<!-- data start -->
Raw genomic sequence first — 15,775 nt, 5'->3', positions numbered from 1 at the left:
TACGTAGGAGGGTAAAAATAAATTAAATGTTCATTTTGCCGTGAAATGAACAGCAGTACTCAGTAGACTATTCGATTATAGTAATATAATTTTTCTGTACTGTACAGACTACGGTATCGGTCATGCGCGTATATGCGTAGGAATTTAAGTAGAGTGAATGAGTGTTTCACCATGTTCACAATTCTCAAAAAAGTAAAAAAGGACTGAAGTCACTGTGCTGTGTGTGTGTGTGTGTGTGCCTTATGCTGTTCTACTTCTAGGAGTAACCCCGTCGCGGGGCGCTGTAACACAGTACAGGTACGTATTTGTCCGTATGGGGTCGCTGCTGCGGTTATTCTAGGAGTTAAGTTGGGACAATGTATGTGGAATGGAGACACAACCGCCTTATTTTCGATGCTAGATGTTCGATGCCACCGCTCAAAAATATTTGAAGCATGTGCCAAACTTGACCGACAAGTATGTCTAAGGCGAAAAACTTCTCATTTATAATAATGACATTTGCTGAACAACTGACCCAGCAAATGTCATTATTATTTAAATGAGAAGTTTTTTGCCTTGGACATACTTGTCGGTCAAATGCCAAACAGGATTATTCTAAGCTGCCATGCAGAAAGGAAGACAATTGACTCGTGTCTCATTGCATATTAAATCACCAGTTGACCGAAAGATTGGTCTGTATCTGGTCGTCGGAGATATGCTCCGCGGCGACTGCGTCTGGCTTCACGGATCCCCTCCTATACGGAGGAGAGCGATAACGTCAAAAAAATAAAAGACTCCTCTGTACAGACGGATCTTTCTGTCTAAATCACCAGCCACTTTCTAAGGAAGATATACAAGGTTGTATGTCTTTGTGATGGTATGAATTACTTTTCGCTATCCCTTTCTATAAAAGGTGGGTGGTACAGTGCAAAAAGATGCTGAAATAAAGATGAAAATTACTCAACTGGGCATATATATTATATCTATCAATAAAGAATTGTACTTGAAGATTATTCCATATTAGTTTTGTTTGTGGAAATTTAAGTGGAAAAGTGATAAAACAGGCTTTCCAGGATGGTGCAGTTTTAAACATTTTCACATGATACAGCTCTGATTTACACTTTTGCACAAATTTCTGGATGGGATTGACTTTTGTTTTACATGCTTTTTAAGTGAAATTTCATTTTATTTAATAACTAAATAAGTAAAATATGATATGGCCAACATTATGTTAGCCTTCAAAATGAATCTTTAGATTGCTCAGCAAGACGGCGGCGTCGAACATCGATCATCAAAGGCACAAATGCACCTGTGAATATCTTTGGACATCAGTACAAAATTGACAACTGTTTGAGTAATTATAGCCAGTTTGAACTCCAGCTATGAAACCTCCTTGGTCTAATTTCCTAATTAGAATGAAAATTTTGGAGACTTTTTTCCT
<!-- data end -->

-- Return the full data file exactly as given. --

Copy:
Raw genomic sequence first — 15,775 nt, 5'->3', positions numbered from 1 at the left:
TACGTAGGAGGGTAAAAATAAATTAAATGTTCATTTTGCCGTGAAATGAACAGCAGTACTCAGTAGACTATTCGATTATAGTAATATAATTTTTCTGTACTGTACAGACTACGGTATCGGTCATGCGCGTATATGCGTAGGAATTTAAGTAGAGTGAATGAGTGTTTCACCATGTTCACAATTCTCAAAAAAGTAAAAAAGGACTGAAGTCACTGTGCTGTGTGTGTGTGTGTGTGTGCCTTATGCTGTTCTACTTCTAGGAGTAACCCCGTCGCGGGGCGCTGTAACACAGTACAGGTACGTATTTGTCCGTATGGGGTCGCTGCTGCGGTTATTCTAGGAGTTAAGTTGGGACAATGTATGTGGAATGGAGACACAACCGCCTTATTTTCGATGCTAGATGTTCGATGCCACCGCTCAAAAATATTTGAAGCATGTGCCAAACTTGACCGACAAGTATGTCTAAGGCGAAAAACTTCTCATTTATAATAATGACATTTGCTGAACAACTGACCCAGCAAATGTCATTATTATTTAAATGAGAAGTTTTTTGCCTTGGACATACTTGTCGGTCAAATGCCAAACAGGATTATTCTAAGCTGCCATGCAGAAAGGAAGACAATTGACTCGTGTCTCATTGCATATTAAATCACCAGTTGACCGAAAGATTGGTCTGTATCTGGTCGTCGGAGATATGCTCCGCGGCGACTGCGTCTGGCTTCACGGATCCCCTCCTATACGGAGGAGAGCGATAACGTCAAAAAAATAAAAGACTCCTCTGTACAGACGGATCTTTCTGTCTAAATCACCAGCCACTTTCTAAGGAAGATATACAAGGTTGTATGTCTTTGTGATGGTATGAATTACTTTTCGCTATCCCTTTCTATAAAAGGTGGGTGGTACAGTGCAAAAAGATGCTGAAATAAAGATGAAAATTACTCAACTGGGCATATATATTATATCTATCAATAAAGAATTGTACTTGAAGATTATTCCATATTAGTTTTGTTTGTGGAAATTTAAGTGGAAAAGTGATAAAACAGGCTTTCCAGGATGGTGCAGTTTTAAACATTTTCACATGATACAGCTCTGATTTACACTTTTGCACAAATTTCTGGATGGGATTGACTTTTGTTTTACATGCTTTTTAAGTGAAATTTCATTTTATTTAATAACTAAATAAGTAAAATATGATATGGCCAACATTATGTTAGCCTTCAAAATGAATCTTTAGATTGCTCAGCAAGACGGCGGCGTCGAACATCGATCATCAAAGGCACAAATGCACCTGTGAATATCTTTGGACATCAGTACAAAATTGACAACTGTTTGAGTAATTATAGCCAGTTTGAACTCCAGCTATGAAACCTCCTTGGTCTAATTTCCTAATTAGAATGAAAATTTTGGAGACTTTTTTCCT